So when I encountered a pistachio macaron I wasn't really sure what to expect. I mean, it was certainly the exact shade of pistachio, but I like in-your-face flavours like lemon and raspberry and dark chocolate, and pistachio is obviously a much more subtle flavour. I am pleased to announce that the flavour of the macaron did not disappoint me - it did taste like pistachio, and the light but creamy filling carrying that flavour did not overwhelm it. But the structure of the biscuit went much the same way as the passionfruit yo-yo - the filling oozed out the sides, and this time I hadn't thought to separate the two halves. Sigh. Now I feel like I have to go on a macaron-tasting adventure to determine what makes the perfect filling, both in flavour and in texture. If there's somewhere you know (preferably in Melbourne but not necessarily) that will offer me a spectacular macaron experience, pease let me know!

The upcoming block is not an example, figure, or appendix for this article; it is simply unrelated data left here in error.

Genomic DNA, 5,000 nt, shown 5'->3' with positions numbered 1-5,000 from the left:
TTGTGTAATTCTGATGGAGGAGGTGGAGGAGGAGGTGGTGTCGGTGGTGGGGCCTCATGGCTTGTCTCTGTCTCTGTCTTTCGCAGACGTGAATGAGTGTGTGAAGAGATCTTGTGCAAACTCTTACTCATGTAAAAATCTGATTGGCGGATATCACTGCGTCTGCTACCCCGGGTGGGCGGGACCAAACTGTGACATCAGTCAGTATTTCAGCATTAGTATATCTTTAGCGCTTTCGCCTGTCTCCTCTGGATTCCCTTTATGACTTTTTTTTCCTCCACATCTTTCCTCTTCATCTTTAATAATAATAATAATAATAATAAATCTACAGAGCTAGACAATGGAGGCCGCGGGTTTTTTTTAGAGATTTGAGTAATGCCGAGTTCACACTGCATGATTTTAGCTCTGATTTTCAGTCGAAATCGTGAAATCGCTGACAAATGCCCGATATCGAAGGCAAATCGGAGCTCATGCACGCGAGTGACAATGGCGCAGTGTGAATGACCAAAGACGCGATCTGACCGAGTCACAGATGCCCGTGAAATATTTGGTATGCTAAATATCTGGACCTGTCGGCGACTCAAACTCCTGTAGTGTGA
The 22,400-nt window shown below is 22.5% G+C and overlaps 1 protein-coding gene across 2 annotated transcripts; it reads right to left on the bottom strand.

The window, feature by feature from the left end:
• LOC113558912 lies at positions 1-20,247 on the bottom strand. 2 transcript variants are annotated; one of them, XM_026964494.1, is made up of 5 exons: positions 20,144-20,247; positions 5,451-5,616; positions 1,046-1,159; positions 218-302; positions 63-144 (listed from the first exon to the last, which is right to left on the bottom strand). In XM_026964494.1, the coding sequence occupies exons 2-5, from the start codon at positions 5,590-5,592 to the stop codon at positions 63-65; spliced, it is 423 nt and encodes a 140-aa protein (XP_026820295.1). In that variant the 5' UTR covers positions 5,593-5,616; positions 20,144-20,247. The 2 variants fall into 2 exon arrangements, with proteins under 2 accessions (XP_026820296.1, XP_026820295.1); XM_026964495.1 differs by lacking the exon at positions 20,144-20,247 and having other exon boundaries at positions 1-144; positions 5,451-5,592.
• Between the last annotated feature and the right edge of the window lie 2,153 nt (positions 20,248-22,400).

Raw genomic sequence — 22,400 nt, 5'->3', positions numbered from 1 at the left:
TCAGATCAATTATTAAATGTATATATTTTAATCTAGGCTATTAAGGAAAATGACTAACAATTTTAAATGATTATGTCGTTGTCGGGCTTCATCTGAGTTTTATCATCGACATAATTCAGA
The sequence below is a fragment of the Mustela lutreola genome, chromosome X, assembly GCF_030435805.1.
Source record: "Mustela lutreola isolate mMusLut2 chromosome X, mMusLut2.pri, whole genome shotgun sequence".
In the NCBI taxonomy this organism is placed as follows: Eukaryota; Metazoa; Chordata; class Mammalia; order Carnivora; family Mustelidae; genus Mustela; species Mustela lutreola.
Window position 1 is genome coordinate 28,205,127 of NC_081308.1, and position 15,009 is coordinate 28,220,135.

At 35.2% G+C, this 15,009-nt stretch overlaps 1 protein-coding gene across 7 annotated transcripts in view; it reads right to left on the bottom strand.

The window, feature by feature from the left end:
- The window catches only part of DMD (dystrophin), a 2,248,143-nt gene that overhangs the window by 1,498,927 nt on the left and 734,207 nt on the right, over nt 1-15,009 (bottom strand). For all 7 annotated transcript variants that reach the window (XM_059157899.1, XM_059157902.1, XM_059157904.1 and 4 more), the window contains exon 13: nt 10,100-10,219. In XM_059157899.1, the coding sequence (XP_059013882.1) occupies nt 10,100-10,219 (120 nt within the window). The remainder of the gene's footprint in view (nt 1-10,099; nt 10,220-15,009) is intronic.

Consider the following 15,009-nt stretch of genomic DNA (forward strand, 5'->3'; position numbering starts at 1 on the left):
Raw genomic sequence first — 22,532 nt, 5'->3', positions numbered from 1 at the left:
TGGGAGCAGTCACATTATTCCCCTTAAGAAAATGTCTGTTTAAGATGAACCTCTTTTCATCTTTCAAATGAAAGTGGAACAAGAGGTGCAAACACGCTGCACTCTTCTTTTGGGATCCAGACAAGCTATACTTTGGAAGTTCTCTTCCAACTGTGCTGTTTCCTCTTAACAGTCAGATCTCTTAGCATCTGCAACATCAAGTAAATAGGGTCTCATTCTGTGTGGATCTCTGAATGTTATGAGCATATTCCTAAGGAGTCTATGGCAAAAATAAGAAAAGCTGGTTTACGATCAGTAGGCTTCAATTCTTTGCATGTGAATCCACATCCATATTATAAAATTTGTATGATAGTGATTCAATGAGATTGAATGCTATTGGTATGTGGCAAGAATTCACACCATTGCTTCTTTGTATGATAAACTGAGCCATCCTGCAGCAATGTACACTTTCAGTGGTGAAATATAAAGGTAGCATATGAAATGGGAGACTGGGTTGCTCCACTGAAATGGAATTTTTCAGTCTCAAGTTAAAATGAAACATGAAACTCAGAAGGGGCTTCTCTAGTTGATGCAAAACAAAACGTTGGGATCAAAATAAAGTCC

At around this time, the tea rooms were starting to be packed up around us, table cloths and all, and bills being brought to tables, which was a little bit offputting. I suppose that was the intention! The room, surprisingly, became even echoey-er than before with fewer people and furnishings in it. It had previously been quite difficult to hear Cesar and Pete speak, I suppose because of the shape of the room, but then, I am a bit hard of hearing with background noise. It's probably not the best choice of location if you want a quiet, intimate chat, though.